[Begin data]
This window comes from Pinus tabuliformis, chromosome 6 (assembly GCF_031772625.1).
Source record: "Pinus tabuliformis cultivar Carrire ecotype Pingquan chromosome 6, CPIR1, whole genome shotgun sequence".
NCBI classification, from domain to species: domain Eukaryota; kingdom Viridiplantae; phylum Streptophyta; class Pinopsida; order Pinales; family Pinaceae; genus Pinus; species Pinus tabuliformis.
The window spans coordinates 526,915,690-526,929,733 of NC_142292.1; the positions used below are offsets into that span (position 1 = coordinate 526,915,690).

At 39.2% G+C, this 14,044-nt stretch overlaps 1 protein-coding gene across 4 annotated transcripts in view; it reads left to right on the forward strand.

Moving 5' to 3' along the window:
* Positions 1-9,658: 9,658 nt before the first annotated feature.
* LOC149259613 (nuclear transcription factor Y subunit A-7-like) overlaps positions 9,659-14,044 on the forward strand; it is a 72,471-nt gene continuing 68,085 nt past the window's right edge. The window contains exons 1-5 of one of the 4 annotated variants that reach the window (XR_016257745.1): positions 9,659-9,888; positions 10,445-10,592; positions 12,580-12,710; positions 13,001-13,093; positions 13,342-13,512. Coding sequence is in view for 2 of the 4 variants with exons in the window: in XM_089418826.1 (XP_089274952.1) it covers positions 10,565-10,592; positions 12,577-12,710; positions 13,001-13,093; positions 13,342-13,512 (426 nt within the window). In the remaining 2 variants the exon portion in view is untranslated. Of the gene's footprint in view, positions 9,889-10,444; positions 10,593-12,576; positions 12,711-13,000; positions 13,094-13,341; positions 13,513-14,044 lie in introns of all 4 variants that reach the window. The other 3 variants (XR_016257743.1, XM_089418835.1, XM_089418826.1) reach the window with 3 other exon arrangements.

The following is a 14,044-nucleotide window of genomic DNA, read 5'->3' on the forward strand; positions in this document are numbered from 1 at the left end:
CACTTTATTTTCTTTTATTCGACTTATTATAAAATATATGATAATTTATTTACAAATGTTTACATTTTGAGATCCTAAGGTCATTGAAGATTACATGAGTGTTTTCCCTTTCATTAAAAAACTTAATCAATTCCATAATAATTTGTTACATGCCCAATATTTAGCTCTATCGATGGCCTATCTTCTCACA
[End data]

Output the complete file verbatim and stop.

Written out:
This window comes from Pinus tabuliformis, chromosome 6 (assembly GCF_031772625.1).
Source record: "Pinus tabuliformis cultivar Carrire ecotype Pingquan chromosome 6, CPIR1, whole genome shotgun sequence".
NCBI classification, from domain to species: domain Eukaryota; kingdom Viridiplantae; phylum Streptophyta; class Pinopsida; order Pinales; family Pinaceae; genus Pinus; species Pinus tabuliformis.
The window spans coordinates 526,915,690-526,929,733 of NC_142292.1; the positions used below are offsets into that span (position 1 = coordinate 526,915,690).

At 39.2% G+C, this 14,044-nt stretch overlaps 1 protein-coding gene across 4 annotated transcripts in view; it reads left to right on the forward strand.

Moving 5' to 3' along the window:
* Positions 1-9,658: 9,658 nt before the first annotated feature.
* LOC149259613 (nuclear transcription factor Y subunit A-7-like) overlaps positions 9,659-14,044 on the forward strand; it is a 72,471-nt gene continuing 68,085 nt past the window's right edge. The window contains exons 1-5 of one of the 4 annotated variants that reach the window (XR_016257745.1): positions 9,659-9,888; positions 10,445-10,592; positions 12,580-12,710; positions 13,001-13,093; positions 13,342-13,512. Coding sequence is in view for 2 of the 4 variants with exons in the window: in XM_089418826.1 (XP_089274952.1) it covers positions 10,565-10,592; positions 12,577-12,710; positions 13,001-13,093; positions 13,342-13,512 (426 nt within the window). In the remaining 2 variants the exon portion in view is untranslated. Of the gene's footprint in view, positions 9,889-10,444; positions 10,593-12,576; positions 12,711-13,000; positions 13,094-13,341; positions 13,513-14,044 lie in introns of all 4 variants that reach the window. The other 3 variants (XR_016257743.1, XM_089418835.1, XM_089418826.1) reach the window with 3 other exon arrangements.

The following is a 14,044-nucleotide window of genomic DNA, read 5'->3' on the forward strand; positions in this document are numbered from 1 at the left end:
CACTTTATTTTCTTTTATTCGACTTATTATAAAATATATGATAATTTATTTACAAATGTTTACATTTTGAGATCCTAAGGTCATTGAAGATTACATGAGTGTTTTCCCTTTCATTAAAAAACTTAATCAATTCCATAATAATTTGTTACATGCCCAATATTTAGCTCTATCGATGGCCTATCTTCTCACA